New Mexico suspends open and concealed firearm laws in Albuquerque: ‘The time for standard measures has passed’

Following a string of fatal shootings, including a pair of recent mass shootings and the deaths of three children this summer, the governor of New Mexico has instituted a temporary ban on carrying firearms in public in certain parts of the state.

“The time for standard measures has passed,” Democratic governor Michelle Lujan Grisham said in a statement announcing the emergency order on 8 September.

“And when New Mexicans are afraid to be in crowds, to take their kids to school, to leave a baseball game – when their very right to exist is threatened by the prospect of violence at every turn – something is very wrong,” she added.

Effective immediately, the emergency order temporarily suspends open and concealed carry laws in Albuquerque and its surrounding Bernalillo County for at least 30 days, with some exceptions, what she called a “cooling off period” to combat a wave of gun violence.

The order follows the fatal shooting of an 11-year-old boy on his way home from a minor league baseball game this week, as well as the killing of a four-year-old girl in her bedroom last month.

“These are disgusting acts of violence that have no place in our communities,” the governor said in a statement this week. “This administration has done meaningful work to pass legislation, support law enforcement and significantly increase public safety resources to curb violence. But it is clear that we need to do more.”

The order also directs a state agency to conduct monthly inspections are licensed firearm dealers and orders the state health department to assemble a report on gunshot victims at hospitals across the state, among other measures.

The ban prohibits firearms on state property, including parks, state buildings and schools. It makes exceptions for law enforcement officers and licensed security guards. Residents with permits to carry firearms can possess those weapons on private property as long as they are transported in a lock box or have a trigger lock or other mechanism that prevents the weapon from being fired.

The governor’s novel approach to combatting the proliferation of firearms and a growing gun violence crisis is expected to draw constitutional challenges from right-wing groups and Second Amendment organisations.

A lawsuit from the National Association for Gun Rights was filed one day after the governer’s announcement.

Bernalillo County Sheriff John Allen said he is “wary of placing my deputies in positions that could lead to civil liability conflicts, as well as the potential risks posed by prohibiting law-abiding citizens from their constitutional right to self-defense.”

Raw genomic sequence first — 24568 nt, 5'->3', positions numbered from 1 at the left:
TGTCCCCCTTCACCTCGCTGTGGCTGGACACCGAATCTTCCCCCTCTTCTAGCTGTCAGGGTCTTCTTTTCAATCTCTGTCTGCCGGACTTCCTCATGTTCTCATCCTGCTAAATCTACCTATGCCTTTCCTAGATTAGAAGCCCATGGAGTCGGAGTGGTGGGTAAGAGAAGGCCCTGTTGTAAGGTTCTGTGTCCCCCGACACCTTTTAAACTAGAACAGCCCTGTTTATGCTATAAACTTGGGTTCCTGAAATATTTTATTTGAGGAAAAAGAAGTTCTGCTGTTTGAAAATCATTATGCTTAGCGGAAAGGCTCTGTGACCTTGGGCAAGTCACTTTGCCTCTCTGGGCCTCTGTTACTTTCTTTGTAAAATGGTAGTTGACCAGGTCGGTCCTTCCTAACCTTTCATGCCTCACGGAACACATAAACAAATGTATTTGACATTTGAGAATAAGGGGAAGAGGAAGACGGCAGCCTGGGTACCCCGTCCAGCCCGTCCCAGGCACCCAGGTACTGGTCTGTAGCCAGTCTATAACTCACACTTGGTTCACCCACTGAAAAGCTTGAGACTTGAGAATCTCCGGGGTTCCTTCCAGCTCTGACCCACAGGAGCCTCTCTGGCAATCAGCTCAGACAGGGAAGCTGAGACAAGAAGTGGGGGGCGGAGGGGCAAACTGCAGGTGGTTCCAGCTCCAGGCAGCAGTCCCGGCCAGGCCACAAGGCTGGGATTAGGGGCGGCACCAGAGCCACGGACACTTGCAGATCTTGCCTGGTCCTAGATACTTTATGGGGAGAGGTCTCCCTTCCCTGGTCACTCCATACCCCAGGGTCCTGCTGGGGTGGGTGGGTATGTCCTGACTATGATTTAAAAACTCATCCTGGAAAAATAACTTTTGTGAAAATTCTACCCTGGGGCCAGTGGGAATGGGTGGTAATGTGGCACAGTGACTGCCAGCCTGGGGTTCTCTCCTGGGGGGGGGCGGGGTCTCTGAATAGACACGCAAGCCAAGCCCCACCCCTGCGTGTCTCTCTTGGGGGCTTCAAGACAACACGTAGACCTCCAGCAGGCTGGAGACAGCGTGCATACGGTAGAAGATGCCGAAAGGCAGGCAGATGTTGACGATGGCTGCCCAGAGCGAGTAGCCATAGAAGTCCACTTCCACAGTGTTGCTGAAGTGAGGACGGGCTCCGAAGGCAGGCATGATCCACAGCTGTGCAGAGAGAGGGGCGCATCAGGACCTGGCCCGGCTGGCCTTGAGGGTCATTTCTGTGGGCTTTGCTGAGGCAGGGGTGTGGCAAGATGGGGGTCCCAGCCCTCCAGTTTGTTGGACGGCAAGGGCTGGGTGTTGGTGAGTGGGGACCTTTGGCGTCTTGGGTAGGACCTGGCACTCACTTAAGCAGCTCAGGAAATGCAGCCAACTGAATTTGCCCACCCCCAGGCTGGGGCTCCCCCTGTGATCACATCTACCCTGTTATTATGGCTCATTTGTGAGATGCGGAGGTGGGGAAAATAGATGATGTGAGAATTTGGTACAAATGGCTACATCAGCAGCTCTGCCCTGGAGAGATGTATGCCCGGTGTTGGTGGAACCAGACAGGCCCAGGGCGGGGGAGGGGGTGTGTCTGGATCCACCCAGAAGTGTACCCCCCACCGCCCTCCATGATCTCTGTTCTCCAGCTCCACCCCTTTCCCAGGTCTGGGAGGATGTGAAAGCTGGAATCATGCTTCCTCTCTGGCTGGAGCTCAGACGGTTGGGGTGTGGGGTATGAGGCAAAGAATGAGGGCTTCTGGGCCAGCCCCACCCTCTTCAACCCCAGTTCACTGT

Echoing statements from other Second Amendment and firearms groups opposed to reform measures, New Mexico’s top-ranked Republican state Senator Greg Baca accused the governor of targeting “law-abiding citizens with an unconstitutional gun order”. New Mexico’s House Republican leader Ryan Lane accused the governor of invoking the 11-year-old’s death to pursue an “anti-gun agenda” that is “literally killing New Mexicans daily”.

Far-right social media personalities have lashed out at the governor, calling for her arrest and labelling her a “dictator”.

“I’ve warned everyone that we expect a direct challenge, probably as you’re writing this we’re getting a challenge, and that’s the way it should work,” Governor Lujan Grisham said during a press conference. “But I have to take a tough direct stand, or basically I’m just ignoring the fact that we lost an 11-year-old, another child.”

Over the last few years, the governor has signed several pieces of legislation to restrict gun access, including a 2020 “red flag” law allowing law enforcement agencies to ask courts to temporarily remove firearms from people who could be a danger to themselves or others. She also has banned firearm possession for people under permanent protective orders for domestic violence.

Roughly half of US states have advanced permitless concealed carry laws, rapidly adopted by Republican lawmakers across the US as part of what right-wing activists have called a “constitutional carry” movement in recognition of the Second Amendment.

Governor Lujan Grisham also has requested federal support from the US Department of Justice and the White House.

“Too many times I hear, like over and over again, every time that something occurs, somebody wants to bring more federal resources,” she said. “I don’t need more federal agents in Albuquerque. You know what I need? I need more federal prosecutors.”